Monday, 10 October 2011

World soccer notebook


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Manchester City's Argentinian player Carlos Tevez runs with the ball against Wigan Athletic during the Premiership football match at The City of Manchester stadium.
 

Manchester City's Argentinian player Carlos Tevez runs with the ball against Wigan Athletic during the Premiership football match at The City of Manchester stadium.

Photograph by: ADRIAN DENNIS, AFP/Getty Images

Kia Joorabchian, who refers to himself as Carlos Tevez’s “adviser,” has seized upon the oldest of excuses for the player’s fight with his team — bad translation.
Tevez was accused by his manager, Manchester City field boss Roberto Mancini, of refusing to take the field as a substitute in a Champions League game two weeks ago against Bayern Munich.
The striker, who had asked for a trade in the summer, has blamed a communications breakdown for the problem.
He speaks Spanish, but little English, while Mancini, who is Italian, speaks English. Now Joorabchian says the players post-game comments on television were mistranslated by a member of City’s staff who was acting as translator.
Tevez’s post-game comment to the TV interviewer was translated as “I did not feel right to play, so I did not.”
Joorabchian claimed Tevez said “ ‘at this point in time, how am I going to be in a mental state to play?’ but the interpreter says something very different.” However, an independent translation obtained by Sky Sports News seems to confirm Tevez admitted he refused to go on the field.
“I didn’t want to warm up because I wasn’t feeling very well, so I thought it was better not to,” that translation said. “So I didn’t think I was in a good situation to come on because my head wasn’t in the right place.”
The striking striker has been suspended by City while the club investigates.
• UEFA, soccer’s European governing body, wants to spread out national-team games across the week in an effort to make international games more popular. UEFA general secretary Gianni Infantino said soccer cannot leave weekends to other sports.
Under the plan, during international weeks, national teams would play Thursday, Friday or Saturday, with their second games coming the following Sunday, Monday and Tuesday.
That would mean teams would play two games in four days. The European Club Association, which wants the number of international games cut sharply, immediately opposed the plan, noting the revamped schedule would cut players’ rest periods between international games by a day or two.
• Police have arrested Manchester United star Wayne Rooney’s father, his uncle, Richie, and seven other people, including a Scottish Premier League player, over allegations of a betting scam.
The arrests relate to a Scottish league game between Motherwell and Hearts last year.
Hearts won that game 2-1 on a second-half penalty. Motherwell midfielder Steve Jennings, who was among those arrested last week, was red-carded during the game and police allege he deliberately got himself sent off.
Police were alerted to a possible scam by bookmakers, who noticed an irregular betting pattern, with large bets placed that red card would be given. One bet, made in Liverpool, home of the Rooneys, was for about $800 at 10-1 odds that a player would be sent off.
• Real Madrid coach Jose Mourinho has been handed a two-game suspension and fined for poking a Barcelona assistant coach in the eye during a melee when the two teams played in August’s Spanish Super Cup.
Sounds like a tough penalty, right?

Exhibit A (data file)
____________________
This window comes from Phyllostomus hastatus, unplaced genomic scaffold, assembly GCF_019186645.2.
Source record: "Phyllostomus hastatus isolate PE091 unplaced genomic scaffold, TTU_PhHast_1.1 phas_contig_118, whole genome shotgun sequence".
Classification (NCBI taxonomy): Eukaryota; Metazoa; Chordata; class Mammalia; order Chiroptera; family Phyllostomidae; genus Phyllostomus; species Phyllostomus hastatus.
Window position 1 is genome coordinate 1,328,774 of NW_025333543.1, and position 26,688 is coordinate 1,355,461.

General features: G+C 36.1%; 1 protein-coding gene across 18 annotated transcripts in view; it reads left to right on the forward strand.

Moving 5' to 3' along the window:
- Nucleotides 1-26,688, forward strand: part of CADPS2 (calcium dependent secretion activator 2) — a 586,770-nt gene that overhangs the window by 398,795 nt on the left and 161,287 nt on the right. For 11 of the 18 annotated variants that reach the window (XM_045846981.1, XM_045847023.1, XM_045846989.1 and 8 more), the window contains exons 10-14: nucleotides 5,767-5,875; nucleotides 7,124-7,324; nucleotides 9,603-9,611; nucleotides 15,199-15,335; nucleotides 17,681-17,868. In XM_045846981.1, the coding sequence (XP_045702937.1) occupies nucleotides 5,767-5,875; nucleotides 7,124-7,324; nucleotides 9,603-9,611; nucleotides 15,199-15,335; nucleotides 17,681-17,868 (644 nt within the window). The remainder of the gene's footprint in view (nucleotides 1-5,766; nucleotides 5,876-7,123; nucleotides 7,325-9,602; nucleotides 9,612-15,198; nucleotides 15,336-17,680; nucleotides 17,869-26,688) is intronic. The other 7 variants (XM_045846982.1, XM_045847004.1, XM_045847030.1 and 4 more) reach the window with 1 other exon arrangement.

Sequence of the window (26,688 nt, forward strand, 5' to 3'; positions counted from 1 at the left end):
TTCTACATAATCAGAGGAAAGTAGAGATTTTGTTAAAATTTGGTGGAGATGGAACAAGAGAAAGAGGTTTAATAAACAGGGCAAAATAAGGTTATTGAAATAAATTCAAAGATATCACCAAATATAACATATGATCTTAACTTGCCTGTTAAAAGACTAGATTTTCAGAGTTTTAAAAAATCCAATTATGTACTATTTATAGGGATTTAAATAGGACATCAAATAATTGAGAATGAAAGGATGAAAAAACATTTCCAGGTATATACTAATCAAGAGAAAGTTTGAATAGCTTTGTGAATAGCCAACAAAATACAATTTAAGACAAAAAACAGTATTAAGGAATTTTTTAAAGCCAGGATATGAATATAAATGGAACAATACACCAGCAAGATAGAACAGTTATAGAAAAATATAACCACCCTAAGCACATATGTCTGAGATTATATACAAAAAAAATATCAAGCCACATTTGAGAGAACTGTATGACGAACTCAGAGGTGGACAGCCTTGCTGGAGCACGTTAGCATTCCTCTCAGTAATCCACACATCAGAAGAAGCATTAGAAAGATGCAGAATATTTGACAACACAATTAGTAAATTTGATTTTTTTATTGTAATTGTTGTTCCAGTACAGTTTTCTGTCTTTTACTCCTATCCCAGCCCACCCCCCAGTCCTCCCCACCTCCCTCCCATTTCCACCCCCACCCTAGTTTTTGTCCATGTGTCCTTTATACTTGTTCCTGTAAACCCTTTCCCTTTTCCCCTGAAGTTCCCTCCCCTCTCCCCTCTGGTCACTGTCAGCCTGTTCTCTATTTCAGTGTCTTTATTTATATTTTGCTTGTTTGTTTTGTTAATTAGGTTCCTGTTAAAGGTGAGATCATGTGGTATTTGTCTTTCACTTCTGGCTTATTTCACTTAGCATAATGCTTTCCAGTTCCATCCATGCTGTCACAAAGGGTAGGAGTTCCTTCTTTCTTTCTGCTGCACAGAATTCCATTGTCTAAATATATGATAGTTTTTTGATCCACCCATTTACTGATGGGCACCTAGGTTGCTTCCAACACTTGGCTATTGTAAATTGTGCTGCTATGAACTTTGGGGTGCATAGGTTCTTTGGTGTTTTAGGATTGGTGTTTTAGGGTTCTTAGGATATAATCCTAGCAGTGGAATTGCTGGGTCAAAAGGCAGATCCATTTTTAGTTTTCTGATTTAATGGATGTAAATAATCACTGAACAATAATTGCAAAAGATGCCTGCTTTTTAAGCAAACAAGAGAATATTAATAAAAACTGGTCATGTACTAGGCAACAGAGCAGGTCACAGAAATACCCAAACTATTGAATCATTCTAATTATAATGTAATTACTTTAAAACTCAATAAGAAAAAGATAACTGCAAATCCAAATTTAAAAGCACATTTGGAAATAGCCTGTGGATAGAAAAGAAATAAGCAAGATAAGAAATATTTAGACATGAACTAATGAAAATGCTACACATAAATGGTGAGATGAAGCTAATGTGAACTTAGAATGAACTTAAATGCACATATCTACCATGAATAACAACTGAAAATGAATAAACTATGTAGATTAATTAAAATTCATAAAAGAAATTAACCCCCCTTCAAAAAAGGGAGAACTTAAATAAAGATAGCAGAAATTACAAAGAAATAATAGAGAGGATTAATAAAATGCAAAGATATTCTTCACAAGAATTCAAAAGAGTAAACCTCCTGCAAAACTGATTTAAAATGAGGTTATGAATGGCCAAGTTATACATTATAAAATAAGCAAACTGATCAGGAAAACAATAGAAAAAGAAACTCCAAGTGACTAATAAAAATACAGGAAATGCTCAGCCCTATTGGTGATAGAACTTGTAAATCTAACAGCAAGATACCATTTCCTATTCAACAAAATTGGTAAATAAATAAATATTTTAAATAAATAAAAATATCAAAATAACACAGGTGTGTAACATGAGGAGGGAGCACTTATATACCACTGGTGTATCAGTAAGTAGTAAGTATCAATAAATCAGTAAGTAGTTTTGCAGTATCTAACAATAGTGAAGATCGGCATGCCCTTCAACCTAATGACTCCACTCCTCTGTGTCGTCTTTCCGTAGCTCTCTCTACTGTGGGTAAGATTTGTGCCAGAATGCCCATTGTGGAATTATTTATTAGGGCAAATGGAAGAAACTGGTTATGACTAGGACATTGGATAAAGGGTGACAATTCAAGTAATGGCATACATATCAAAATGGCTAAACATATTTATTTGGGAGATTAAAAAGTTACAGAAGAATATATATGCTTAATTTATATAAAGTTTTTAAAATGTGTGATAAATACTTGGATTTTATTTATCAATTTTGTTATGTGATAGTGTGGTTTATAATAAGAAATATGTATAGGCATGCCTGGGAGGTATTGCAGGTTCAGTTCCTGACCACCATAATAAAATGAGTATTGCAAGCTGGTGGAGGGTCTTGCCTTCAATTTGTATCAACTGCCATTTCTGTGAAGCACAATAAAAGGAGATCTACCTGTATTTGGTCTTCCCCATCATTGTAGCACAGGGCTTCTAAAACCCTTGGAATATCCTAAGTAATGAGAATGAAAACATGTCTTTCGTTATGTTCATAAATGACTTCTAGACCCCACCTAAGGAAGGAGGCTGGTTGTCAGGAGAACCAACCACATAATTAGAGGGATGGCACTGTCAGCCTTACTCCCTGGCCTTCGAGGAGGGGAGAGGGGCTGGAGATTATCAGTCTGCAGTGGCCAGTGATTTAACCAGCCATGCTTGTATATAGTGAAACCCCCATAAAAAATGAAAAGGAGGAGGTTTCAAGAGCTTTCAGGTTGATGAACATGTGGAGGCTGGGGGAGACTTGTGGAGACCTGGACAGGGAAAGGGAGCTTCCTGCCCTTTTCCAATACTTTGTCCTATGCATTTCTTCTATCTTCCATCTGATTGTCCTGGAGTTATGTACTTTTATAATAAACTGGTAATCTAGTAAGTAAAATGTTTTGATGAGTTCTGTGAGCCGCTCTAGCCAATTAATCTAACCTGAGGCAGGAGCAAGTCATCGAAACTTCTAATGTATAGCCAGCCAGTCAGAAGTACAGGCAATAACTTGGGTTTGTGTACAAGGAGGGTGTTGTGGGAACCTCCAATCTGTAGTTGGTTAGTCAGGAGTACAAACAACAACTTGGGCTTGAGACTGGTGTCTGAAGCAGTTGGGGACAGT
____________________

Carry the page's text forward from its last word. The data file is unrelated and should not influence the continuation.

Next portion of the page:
But here’s the kicker: the suspension only applies to Spanish Super Cups, the annual exhibition match between the league winner and the holder of the King’s Cup.
The Barcelona assistant, Tito Vilanova, received a one-match Super Cup ban and both he and Mourinho were fined a princely $800. Real Madrid and Barcelona were fined a ridiculous $240 and $120, respectively.
• It was a tough week in the pocketbook for Barcelona.
UEFA announced the team has been fined close to $150,000 for incidents during the European Super Cup, which matches the Champions League winner (Barcelona) against the winner of the Europa Cup, captured by Portugal’s Porto last season. The Barcelona fine was handed down because the team was two minutes late coming on the field for the start of the second half, and because their fans lit several flares in their section of the stands.
• Rafael Benitez continues to fire verbal salvos against Inter Milan owner Massimo Moratti after being fired by the Italian club last January after less than four months in charge with the team slipping down the Serie A standings.
“Moratti is someone who makes a lot of mistakes, possibly too many,” said Benitez, the former Liverpool manager. “It’s no coincidence there were another three coaches after me.” He blamed an injury crisis and the lack of reinforcements on the transfer market for the failure of his spell at Inter.
• Carlo Ancelotti says he’s eager to manage another English Premier League team five months after the Italian was fired by Chelsea.
“I have a strong desire to remain in England,” the 52-year-old told the Italian newspaper La Repubblica. “For a coach, this is the ideal country. But I would only consider (coaching) top clubs, including Tottenham and Liverpool.”
I’m sure that comment thrilled current managers Harry Redknapp and Kenny Dalglish, managers at Tottenham and Liverpool, respectively.
Then Ancelotti cast an eye over faltering Arsenal.
“It’s evident that (Arsenal manager Arsene) Wenger’s bench is wobbling, and that in several months’ time, an English (national-team manager) will be appointed to replace (Fabio) Capello in the national team, which will free up a place at a club,” Ancelotti said.
“But I am in no hurry. The fact that I’m not coaching does not cause me anguish. In fact, I am enjoying life.”
Montreal Gazette


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